A soldier in the U.S. Army and another man were charged with murder Tuesday in connection with the slaying of a Fullerton couple and their friend over the weekend, according to authorities.
Pfc. Joshua Acosta, 21, of Ft. Irwin in San Bernardino County, and Frank Sato Felix, 25, of Sun Valley, each face three felony counts of murder, with special circumstance allegations of multiple murder, according to the Orange County district attorney’s office.
Prosecutors also charged Acosta with a sentencing enhancement because he used a firearm, according to the district attorney’s office. Both men have been ordered held without bail. If convicted, the men face a sentence of at least life in prison without the possibility of parole.
The district attorney’s office did not say whether a 17-year-old girl who also was arrested after the killings would be charged. The girl has not been identified because she is a minor.
Prosecutors say that Acosta and Felix entered the home in the 400 block of South Gilbert Street early Saturday and shot dead Jennifer Goodwill Yost, 39; her husband, Christopher Yost, 34; and their friend, Arthur William Boucher, 28.
Officers also found the couple’s 6- and 9-year-old daughters inside the home. They were not harmed, but police discovered the couple’s 17-year-old daughter was missing and possibly at-risk. She was found a short time later, according to police. Authorities would not say whether the 17-year-old female who was arrested is the couple’s daughter.
According to a Pentagon spokesman, Acosta has served in the Army since March 2015 and was stationed at Ft. Irwin in the Mojave Desert as a wheeled vehicle mechanic.
On Monday, members of the so-called furry community expressed grief over the couple’s death. The couple and their eldest daughter often attended furry events together and dressed up in colorful animal costumes.
Christopher Parque-Johnson, a member of the SoCal Furs, told the Orange County Register that Goodwill Yost was a “mother figure” for the group, saying that “people looked up to her.”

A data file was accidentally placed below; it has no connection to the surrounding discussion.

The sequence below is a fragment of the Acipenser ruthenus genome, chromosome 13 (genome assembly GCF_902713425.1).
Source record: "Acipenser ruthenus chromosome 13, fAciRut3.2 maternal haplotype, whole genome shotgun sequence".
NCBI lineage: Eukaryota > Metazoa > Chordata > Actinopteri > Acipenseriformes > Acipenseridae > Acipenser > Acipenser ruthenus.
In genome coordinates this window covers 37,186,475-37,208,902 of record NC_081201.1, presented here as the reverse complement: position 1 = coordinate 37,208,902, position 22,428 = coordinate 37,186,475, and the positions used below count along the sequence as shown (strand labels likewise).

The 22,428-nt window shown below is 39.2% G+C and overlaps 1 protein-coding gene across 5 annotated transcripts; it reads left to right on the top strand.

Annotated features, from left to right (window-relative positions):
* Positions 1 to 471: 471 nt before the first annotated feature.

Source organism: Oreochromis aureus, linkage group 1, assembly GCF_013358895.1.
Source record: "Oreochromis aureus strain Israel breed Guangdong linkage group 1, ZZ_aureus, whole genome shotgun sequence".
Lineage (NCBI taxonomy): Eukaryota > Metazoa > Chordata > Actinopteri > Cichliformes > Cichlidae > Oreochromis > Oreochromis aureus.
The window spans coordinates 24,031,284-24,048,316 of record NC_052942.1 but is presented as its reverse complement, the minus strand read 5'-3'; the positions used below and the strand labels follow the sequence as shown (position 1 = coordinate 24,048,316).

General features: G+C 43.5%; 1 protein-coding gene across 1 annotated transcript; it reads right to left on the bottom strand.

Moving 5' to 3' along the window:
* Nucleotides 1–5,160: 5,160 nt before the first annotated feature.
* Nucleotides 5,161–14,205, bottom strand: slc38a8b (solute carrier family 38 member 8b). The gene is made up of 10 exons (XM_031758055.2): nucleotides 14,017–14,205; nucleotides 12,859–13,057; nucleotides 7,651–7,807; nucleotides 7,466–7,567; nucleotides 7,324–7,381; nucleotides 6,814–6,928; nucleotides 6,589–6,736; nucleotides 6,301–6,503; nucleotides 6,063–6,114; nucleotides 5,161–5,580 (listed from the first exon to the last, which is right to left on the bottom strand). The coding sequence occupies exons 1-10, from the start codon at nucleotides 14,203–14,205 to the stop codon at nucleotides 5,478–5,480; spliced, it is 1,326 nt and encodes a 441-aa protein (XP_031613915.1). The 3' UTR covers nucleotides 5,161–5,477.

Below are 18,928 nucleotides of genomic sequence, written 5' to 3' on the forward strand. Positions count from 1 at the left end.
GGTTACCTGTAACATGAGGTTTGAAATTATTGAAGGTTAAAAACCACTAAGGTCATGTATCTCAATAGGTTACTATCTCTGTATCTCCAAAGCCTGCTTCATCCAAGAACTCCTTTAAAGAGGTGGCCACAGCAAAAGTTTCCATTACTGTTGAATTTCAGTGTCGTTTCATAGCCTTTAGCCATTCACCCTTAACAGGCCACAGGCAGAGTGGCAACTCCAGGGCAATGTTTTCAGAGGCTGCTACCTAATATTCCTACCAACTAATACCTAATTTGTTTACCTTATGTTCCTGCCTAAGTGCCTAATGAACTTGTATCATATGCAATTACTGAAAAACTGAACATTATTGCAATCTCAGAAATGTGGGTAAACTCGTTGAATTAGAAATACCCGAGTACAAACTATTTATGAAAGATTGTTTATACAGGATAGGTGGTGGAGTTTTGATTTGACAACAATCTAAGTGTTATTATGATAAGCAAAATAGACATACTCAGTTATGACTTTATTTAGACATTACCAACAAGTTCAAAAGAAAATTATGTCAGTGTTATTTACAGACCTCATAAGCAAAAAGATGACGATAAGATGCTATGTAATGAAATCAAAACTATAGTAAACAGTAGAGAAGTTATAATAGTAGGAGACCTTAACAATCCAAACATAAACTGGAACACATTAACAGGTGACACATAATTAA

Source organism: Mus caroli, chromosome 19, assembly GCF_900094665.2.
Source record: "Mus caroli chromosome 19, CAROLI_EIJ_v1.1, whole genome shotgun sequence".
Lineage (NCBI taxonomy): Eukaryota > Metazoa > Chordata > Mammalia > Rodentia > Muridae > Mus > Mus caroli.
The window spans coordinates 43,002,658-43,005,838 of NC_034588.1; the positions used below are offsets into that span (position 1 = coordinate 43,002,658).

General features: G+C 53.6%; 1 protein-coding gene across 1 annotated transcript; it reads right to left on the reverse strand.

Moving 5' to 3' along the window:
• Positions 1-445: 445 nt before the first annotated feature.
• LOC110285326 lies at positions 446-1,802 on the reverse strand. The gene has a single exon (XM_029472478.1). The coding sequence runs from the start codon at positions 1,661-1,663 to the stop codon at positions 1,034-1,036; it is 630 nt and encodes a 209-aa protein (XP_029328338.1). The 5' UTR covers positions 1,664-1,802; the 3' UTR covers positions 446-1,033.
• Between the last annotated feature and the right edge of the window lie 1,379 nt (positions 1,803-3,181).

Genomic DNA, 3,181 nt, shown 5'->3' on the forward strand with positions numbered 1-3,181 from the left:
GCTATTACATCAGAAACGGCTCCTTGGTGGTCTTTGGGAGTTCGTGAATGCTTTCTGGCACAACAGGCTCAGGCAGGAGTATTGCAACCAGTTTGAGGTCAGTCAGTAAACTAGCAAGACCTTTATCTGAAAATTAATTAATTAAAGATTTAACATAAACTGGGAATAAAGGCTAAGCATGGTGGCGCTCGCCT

Parque-Johnson declined to comment Tuesday about the couple and their deaths.
Melinda Giles, a family friend, told the Associated Press that Goodwill Yost barred Felix from seeing her eldest daughter for her protection.
Neighbors said Christopher Yost worked as a mechanic while his wife ran an online business, Vixie’s Creations, where she sold crystals, small stuffed animals known as “plushies” and voodoo dolls. One neighbor, Sabo Ludovac, said that Goodwill Yost was uncomfortable because her high school age daughter was dating “an older boy.”
“I heard they were getting very close, but the parents think he’s too old,” said Ludovac, who lives with his son across the street from the victims.
He saw streams of friends drift in and out of the three-bedroom home and remembers the family as “always friendly. It bothers me that people stop their cars and keep looking at their house,” he added. “This should be a quiet place.”
A makeshift memorial with dozens of flickering candles, a white dove and a can of Rock Star energy drink sat in front of the house. Friends, family and teachers had penned special messages strung across the entrance, where an American flag and a lei hung from the door knocker.
“They were so welcoming in every way. Everybody they knew, they would invite into their family,” said a woman who only gave her name as Lil.
She said she last saw the Yosts two weeks ago. She heard about the murders on the news and reminisced about Goodwill Yost’s “yummy crock-pot beef and potatoes. They would always feed me. I’m missing them just as their favorite holiday is around the corner. They loved to decorate inside and outside for Halloween.”
Lil had met the couple several years ago at a birthday party inside their home.
“There are people who reach inside you, touch your heart and leave an everlasting impression,” she wrote in a tribute to the pair and Billy Boucher, the third victim. She hung her note on craft paper above drawings from their daughters. She stubbed out her cigarette, then watered the plants on their porch.
“People at school are very worried about the girls and want them to know that we’re here for them. We’re waiting to welcome them back,” said Alicia Miranda, another neighbor who has lived near the Yosts for seven years. “What is unfolding is just unbelievable — but you never know what goes on behind closed doors of a family life.”
A Gofundme fundraising page has been created for the couple’s daughters.
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2:35 p.m.: This article was updated with additional details from neighbors.
This article was originally published at 2:10 p.m.